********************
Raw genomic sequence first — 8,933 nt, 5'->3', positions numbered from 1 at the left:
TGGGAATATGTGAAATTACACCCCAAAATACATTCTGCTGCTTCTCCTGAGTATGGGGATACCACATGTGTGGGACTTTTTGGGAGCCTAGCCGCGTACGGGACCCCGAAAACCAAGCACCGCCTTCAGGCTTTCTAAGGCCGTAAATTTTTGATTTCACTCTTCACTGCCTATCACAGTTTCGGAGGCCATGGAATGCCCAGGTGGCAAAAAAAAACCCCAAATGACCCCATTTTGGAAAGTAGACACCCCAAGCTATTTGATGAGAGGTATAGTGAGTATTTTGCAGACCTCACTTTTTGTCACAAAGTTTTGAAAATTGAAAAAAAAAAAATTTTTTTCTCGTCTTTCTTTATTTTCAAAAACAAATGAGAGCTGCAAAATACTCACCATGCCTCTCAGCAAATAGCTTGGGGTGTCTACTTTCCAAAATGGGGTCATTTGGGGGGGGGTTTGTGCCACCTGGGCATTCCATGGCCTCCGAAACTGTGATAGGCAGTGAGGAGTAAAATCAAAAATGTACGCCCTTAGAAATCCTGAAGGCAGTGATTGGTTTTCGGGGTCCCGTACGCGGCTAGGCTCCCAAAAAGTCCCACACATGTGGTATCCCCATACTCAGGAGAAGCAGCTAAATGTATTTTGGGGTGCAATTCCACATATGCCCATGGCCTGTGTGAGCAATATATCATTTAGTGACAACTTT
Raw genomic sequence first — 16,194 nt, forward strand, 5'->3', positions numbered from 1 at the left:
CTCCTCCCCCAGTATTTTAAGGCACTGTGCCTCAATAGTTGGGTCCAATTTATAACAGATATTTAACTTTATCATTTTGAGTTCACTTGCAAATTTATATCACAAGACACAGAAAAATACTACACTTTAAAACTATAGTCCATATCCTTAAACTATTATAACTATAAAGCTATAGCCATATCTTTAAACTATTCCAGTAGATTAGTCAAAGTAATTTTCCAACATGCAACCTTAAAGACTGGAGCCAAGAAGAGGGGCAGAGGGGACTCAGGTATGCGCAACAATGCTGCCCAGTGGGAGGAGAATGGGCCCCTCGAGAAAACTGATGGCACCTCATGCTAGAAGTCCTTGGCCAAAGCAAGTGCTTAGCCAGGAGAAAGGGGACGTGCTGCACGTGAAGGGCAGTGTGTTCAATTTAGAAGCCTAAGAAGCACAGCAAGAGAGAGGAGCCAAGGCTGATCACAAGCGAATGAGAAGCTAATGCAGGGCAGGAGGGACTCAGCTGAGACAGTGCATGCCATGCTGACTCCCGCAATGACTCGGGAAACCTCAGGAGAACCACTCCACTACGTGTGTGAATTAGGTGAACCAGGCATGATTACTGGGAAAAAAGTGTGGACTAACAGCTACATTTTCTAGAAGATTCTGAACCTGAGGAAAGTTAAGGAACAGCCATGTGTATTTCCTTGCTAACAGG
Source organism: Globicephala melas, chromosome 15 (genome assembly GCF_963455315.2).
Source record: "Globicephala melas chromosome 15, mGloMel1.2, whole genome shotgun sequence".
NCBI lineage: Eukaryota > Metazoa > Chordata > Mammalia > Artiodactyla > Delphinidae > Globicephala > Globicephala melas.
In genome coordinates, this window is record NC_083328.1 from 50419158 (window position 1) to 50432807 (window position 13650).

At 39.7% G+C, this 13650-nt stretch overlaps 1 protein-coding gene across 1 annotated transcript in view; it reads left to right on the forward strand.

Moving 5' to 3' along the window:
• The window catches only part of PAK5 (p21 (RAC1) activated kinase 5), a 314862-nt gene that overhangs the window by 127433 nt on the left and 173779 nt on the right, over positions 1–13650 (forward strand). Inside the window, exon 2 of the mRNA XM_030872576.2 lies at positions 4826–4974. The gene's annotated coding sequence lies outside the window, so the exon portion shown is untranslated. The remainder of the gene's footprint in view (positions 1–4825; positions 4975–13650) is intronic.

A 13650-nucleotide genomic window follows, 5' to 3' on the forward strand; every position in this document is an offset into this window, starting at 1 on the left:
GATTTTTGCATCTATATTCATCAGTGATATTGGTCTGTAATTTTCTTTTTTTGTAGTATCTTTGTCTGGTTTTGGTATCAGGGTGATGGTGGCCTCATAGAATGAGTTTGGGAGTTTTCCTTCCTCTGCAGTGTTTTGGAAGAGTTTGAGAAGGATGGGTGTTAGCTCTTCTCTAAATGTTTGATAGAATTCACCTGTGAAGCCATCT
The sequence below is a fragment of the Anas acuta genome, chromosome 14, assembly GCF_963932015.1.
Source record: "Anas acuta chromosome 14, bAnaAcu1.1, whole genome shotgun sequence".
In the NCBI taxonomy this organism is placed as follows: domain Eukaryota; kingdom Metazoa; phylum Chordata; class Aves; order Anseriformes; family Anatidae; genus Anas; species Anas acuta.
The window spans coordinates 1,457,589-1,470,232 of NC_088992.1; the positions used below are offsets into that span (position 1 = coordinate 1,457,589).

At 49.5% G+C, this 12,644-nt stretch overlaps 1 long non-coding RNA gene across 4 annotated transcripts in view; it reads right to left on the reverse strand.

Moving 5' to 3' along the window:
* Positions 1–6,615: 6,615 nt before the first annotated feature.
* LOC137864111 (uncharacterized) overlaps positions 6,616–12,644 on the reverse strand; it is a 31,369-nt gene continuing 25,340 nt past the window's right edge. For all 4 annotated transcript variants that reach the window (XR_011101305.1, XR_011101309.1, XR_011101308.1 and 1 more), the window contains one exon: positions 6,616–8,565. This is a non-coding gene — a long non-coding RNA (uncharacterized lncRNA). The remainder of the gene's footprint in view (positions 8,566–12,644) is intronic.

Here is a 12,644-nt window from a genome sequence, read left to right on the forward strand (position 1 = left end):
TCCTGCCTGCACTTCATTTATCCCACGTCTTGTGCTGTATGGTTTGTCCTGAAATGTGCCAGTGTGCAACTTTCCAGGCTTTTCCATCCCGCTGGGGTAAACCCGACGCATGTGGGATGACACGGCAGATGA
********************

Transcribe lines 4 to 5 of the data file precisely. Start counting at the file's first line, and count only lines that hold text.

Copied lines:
CTCCTCCCCCAGTATTTTAAGGCACTGTGCCTCAATAGTTGGGTCCAATTTATAACAGATATTTAACTTTATCATTTTGAGTTCACTTGCAAATTTATATCACAAGACACAGAAAAATACTACACTTTAAAACTATAGTCCATATCCTTAAACTATTATAACTATAAAGCTATAGCCATATCTTTAAACTATTCCAGTAGATTAGTCAAAGTAATTTTCCAACATGCAACCTTAAAGACTGGAGCCAAGAAGAGGGGCAGAGGGGACTCAGGTATGCGCAACAATGCTGCCCAGTGGGAGGAGAATGGGCCCCTCGAGAAAACTGATGGCACCTCATGCTAGAAGTCCTTGGCCAAAGCAAGTGCTTAGCCAGGAGAAAGGGGACGTGCTGCACGTGAAGGGCAGTGTGTTCAATTTAGAAGCCTAAGAAGCACAGCAAGAGAGAGGAGCCAAGGCTGATCACAAGCGAATGAGAAGCTAATGCAGGGCAGGAGGGACTCAGCTGAGACAGTGCATGCCATGCTGACTCCCGCAATGACTCGGGAAACCTCAGGAGAACCACTCCACTACGTGTGTGAATTAGGTGAACCAGGCATGATTACTGGGAAAAAAGTGTGGACTAACAGCTACATTTTCTAGAAGATTCTGAACCTGAGGAAAGTTAAGGAACAGCCATGTGTATTTCCTTGCTAACAGG
Source organism: Globicephala melas, chromosome 15 (genome assembly GCF_963455315.2).